Once everyone has settled around the baked goods and freshly brewed coffee, the conversation starts, with everyone abiding to the rule that no one is allowed to talk about work. Since it’s Monday, a lot of the chatter revolves around what people did over the weekend, whether it was checking out a cool rooftop bar or making a home-cooked dinner. Instagram photos are shared, someone announces they might be moving apartments, and everyone tries to figure out what ingredients are in the impressive pastries from the local bakery.
The team at TransferWise praises Fika time for giving them personal time to get to know each other and helping to take the edge off of returning to work on Monday. It provides employees who might not interact much during the day with a chance to catch up. It’s also an opportunity for new people to integrate into the team in a way that’s not forced. On Monday at 3:15, the newest intern could be sitting next to and chatting with the company’s founder.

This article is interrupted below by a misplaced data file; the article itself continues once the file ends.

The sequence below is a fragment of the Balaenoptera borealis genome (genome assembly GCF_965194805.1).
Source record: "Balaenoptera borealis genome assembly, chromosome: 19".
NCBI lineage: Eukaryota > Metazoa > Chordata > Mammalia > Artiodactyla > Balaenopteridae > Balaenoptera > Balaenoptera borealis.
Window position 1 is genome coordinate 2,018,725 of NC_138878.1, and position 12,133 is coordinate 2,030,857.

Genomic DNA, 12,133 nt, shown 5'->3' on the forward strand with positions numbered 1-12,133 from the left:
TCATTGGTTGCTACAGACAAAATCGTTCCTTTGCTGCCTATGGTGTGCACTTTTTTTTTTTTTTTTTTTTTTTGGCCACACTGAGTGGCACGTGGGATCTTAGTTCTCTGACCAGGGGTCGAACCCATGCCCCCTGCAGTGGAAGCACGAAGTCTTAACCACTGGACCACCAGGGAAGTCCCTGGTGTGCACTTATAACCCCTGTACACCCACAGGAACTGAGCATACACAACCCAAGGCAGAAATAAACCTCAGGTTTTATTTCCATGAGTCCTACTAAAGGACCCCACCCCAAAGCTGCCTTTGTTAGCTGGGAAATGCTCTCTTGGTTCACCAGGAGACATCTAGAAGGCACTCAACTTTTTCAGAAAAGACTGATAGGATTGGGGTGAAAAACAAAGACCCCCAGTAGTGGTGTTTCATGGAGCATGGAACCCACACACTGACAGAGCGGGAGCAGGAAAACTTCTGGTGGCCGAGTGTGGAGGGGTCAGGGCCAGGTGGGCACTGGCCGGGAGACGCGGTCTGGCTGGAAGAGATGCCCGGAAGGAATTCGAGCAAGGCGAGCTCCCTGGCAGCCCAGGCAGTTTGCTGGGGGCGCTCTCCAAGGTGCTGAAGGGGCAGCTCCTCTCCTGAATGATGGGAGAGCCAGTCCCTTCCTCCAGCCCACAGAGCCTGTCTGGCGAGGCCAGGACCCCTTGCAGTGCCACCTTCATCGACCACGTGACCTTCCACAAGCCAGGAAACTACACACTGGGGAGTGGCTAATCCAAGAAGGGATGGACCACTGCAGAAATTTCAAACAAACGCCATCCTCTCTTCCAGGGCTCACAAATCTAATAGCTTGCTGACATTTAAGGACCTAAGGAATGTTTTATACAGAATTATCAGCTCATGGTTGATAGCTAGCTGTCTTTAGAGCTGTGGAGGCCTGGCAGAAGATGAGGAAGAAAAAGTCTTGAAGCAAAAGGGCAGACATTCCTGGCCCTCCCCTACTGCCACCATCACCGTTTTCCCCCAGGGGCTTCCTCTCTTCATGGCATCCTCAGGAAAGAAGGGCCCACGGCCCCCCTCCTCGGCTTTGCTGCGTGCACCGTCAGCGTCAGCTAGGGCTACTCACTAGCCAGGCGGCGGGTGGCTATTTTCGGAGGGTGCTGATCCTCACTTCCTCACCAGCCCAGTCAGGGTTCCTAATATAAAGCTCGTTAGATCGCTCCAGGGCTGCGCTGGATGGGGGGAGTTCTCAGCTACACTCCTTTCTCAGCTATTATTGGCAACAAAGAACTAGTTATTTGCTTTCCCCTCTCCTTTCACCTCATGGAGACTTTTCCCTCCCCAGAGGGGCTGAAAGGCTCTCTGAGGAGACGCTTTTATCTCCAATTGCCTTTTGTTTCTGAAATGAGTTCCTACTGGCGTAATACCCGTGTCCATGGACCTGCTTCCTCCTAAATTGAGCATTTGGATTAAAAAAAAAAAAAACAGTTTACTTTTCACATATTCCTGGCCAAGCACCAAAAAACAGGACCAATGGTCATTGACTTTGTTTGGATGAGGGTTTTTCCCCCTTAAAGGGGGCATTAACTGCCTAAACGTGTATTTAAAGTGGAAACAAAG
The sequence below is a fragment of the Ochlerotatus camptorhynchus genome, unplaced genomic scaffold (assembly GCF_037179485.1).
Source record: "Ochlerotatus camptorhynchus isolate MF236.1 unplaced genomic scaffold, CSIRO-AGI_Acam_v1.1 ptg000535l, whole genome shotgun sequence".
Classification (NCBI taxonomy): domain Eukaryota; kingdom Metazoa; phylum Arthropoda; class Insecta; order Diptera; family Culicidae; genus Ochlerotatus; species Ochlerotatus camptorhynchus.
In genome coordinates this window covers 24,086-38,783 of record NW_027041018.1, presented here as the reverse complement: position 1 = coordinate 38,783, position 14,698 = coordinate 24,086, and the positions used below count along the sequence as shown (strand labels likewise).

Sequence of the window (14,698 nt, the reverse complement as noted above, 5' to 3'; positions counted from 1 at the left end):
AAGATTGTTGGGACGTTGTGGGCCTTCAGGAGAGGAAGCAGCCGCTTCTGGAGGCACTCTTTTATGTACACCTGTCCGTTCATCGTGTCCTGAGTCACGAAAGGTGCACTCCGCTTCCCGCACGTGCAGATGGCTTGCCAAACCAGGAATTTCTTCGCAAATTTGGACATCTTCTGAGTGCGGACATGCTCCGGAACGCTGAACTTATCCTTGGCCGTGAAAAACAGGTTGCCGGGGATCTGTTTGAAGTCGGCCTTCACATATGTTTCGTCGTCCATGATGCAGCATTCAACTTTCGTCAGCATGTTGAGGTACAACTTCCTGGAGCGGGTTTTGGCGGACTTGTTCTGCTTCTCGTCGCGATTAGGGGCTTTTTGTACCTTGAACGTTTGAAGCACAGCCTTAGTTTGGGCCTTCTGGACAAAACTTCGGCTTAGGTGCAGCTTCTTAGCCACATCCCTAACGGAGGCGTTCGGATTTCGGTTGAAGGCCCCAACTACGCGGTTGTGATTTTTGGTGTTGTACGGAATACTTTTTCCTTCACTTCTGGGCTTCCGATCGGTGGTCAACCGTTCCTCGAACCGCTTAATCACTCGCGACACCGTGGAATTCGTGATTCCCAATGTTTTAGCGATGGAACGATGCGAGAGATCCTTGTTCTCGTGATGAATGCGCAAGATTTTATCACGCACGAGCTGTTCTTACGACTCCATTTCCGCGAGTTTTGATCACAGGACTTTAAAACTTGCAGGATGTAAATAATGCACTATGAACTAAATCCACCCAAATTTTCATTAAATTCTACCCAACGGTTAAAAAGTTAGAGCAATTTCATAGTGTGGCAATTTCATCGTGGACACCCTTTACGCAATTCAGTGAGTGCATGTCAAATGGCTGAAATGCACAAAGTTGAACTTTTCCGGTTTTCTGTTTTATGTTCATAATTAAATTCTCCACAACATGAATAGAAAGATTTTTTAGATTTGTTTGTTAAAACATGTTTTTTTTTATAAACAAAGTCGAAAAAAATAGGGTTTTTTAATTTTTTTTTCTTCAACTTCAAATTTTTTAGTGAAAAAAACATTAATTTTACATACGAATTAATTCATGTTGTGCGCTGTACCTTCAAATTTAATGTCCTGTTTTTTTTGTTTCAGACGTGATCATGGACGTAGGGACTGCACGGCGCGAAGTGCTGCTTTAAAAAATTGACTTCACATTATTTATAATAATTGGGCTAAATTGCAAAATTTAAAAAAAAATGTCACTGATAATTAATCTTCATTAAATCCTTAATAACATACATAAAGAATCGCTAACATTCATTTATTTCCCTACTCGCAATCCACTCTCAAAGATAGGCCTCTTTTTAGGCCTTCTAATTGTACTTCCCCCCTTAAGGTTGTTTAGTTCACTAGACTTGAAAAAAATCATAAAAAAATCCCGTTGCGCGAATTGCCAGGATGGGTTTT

Building culture at TransferWise is just one critical function of her job. Aditi explained, “My job is 50% setting up the office and culture, and 50% being of service to anyone and everyone on the team.”
An interest in managing people, creating teams, and start-up culture brought Aditi to TransferWise in 2015. While studying in the School of Management & Labor Relations at Rutgers University, she had an influential internship at Lean Startup Machine. There she was exposed to the energetic and entrepreneurial mentality of the growing start-up community, something she found really exciting. Another internship at Dow Jones led to a full-time role after graduation. While Aditi was working at Dow Jones as a Talent Development and Training Coordinator, TransferWise recruited her to join the New York office, where there was plenty of opportunity to build start-up-like growth.
When Aditi joined the company, the New York office was only 5 employees working out of a WeWork space. In barely over a year, she’s helped the company grow to almost 20 employees and move to its own office space. During the office move, Aditi spearheaded the search for a space and then organized the move itself.